Toni Morrison, Race, review
Dear readers of my blog,
little did I imagine when first thinking of presenting this book of excerpts to you that this post would become a belated obituary of a writer I only really started to appreciate during our summer holiday.
Toni Morrison, born in Ohio on 18th February 1931, died in New York City on 5th August 2019. In a way I try to pay homage today to a brave woman whose writings when I finally turned to them convinced me at once of a quality I am now sorry not to have tasted of before 15th and 16th July last when I read Race, a short book of essays and extracts from novels I had never even heard talk about.
Here are the bibliographical data for you:
Toni Morrison, Race, London: Vintage, 2017.
I am sure you won’t be unable to find one available very soon at a local bookseller’s. It is also a good occasion to tell them about what kind of writer they, like me, have probably also missed to pass the word on when Morrison was still alive.
What I found most impressive were the female voices emerging from the various texts. Always interested in who is saying what in which way – which I believe to have learned from studying James Joyce very closely – I thought the manner of Toni Morrison to make women speak their minds in writing particularly gripping in her fiction.
While men who create characters in novels by having voices sounding authentic often resemble Shakespeare in that it is not essential whether a man speaks or a woman, there are women who in choosing a truly feminine point of view make sure that what they want to say can only be properly voiced by a woman. I recall quite heated debates in seminar discussions in the early 1990s when I suggested we look at who says what and how in certain theoretical contexts in Joyce’s novel Ulysses.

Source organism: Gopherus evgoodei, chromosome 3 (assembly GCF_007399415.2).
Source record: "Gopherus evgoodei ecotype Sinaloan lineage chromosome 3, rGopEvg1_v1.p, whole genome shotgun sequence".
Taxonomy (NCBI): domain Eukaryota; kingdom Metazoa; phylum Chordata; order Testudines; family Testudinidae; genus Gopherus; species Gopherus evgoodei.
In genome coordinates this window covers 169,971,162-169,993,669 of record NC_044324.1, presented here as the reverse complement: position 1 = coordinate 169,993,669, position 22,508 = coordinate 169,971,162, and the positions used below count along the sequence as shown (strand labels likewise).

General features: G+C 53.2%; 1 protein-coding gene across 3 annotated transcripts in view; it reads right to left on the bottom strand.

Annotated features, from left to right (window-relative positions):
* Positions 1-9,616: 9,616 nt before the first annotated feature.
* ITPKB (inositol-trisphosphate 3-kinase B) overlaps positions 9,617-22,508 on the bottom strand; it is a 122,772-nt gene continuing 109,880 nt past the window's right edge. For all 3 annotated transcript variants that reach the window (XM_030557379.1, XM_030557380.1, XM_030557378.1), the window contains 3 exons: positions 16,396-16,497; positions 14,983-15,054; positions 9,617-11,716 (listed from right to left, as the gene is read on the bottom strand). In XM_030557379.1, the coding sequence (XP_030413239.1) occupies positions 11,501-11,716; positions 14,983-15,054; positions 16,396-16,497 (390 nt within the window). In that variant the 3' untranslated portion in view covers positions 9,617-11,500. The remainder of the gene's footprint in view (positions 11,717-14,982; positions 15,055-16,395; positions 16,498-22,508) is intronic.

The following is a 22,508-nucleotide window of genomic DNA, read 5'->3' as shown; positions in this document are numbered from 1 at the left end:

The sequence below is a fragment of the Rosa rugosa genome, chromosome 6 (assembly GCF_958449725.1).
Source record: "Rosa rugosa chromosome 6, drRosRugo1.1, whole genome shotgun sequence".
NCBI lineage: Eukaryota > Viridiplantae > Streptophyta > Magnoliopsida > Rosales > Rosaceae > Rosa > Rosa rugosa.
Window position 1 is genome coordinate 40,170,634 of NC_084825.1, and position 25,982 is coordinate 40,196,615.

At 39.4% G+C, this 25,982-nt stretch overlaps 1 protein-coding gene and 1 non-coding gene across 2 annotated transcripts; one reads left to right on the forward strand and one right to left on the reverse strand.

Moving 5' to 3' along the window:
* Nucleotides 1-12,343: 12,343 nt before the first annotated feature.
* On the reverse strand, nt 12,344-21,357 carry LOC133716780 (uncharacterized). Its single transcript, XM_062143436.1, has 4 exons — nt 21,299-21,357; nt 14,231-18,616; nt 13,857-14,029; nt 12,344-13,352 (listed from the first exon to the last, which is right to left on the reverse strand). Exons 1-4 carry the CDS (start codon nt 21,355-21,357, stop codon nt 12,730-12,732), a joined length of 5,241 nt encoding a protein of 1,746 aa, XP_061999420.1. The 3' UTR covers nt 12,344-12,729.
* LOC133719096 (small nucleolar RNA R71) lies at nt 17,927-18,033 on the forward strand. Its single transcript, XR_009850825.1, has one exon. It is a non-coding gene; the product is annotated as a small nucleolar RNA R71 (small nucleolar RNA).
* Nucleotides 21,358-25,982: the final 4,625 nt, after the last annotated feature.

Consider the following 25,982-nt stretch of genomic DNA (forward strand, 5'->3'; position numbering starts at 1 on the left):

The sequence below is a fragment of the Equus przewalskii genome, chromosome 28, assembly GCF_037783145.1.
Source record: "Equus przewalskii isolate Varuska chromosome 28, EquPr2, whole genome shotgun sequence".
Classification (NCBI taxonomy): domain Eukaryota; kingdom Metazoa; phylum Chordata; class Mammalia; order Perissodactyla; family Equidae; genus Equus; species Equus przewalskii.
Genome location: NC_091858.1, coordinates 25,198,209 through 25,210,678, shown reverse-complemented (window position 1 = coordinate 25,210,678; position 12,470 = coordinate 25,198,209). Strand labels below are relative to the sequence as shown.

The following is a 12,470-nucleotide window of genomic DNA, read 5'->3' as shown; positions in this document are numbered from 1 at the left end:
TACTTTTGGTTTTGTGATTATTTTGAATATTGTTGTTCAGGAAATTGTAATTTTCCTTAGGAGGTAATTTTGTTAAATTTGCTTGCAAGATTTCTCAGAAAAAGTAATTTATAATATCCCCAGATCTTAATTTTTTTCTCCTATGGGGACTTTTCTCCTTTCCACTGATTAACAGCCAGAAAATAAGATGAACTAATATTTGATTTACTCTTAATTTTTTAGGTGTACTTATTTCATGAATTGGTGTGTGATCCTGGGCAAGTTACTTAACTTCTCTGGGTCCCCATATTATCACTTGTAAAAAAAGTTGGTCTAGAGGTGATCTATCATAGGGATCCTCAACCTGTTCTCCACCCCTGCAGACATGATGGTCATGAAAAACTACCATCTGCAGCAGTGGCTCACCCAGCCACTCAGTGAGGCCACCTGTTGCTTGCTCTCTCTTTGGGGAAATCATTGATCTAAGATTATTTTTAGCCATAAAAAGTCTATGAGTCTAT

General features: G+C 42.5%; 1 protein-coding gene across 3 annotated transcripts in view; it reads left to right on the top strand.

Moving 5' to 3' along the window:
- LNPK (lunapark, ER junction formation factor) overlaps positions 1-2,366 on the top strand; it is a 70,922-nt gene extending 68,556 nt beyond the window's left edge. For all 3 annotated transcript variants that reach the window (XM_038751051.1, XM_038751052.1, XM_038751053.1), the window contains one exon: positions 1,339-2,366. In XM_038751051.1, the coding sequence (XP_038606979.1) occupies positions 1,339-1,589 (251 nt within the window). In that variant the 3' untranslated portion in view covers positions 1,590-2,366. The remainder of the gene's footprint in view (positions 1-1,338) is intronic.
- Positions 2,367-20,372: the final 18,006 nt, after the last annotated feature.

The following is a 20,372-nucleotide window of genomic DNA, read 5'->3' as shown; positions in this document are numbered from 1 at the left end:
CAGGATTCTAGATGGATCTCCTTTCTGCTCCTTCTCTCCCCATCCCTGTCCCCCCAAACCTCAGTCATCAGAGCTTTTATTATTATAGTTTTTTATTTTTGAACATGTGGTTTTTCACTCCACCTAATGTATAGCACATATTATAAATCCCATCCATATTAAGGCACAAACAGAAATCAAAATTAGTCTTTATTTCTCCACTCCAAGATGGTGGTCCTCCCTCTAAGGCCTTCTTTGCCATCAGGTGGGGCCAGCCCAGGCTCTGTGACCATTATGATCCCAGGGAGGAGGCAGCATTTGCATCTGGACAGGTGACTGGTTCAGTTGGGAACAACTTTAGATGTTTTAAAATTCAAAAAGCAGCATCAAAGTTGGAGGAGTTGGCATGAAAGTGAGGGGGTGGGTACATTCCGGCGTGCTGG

In the context of Oscar Wilde this issue is important in as much as his female characters on stage, unlike Shakespeare’s, would normally be played by women, with cross-dressing being a blatant transgression at his time, the late Victorian Age, rather than the theatrical norm as in the Elizabethan Age. So while Wilde might have fancied cross-dressing in private, he was not prepared to transgress as much on stage, so that the masks his characters wore were based on language, sexual and/or homosexual innuendo which, interestingly, did not bring about his downfall so much as the written words of his novel The Picture of Dorian Gray.
And, to return to Toni Morrison’s book Race, what is most clearly absent from any of the excerpts is the usual masking of the speaker’s intentions or motivations. This is a rare feature of writing.
A very close reading of her texts would reveal how Morrison pulls off this feat; for the moment I can only say how much I enjoyed to have discovered this singular style. Perhaps it would be easier to point out what is lacking in Harper Lee’s To Kill a Mockingbird, for example, to call it a novel speaking up for women, as it is more concerned with putting racism on the agenda than with showing how race affects the individual woman who then goes on to read the world in the light of her own female identity, a big part of which is also race if the person is an American.
This is something I finally learned from Toni Morrison – whereas witnessing the rhetorical demolition of the Obama Administration by his racist detractors had not allowed me such an insight. As ever so often it was through literature that I have come to see through a political predicament. So do not hesitate to go and buy novels by Toni Morrison if you want to understand what is going on in America at the moment. They will take you a long way back in time and also help to understand the present situation.
Jörg W. Rademacher
Leer, 1st September, revised on 3rd September 2019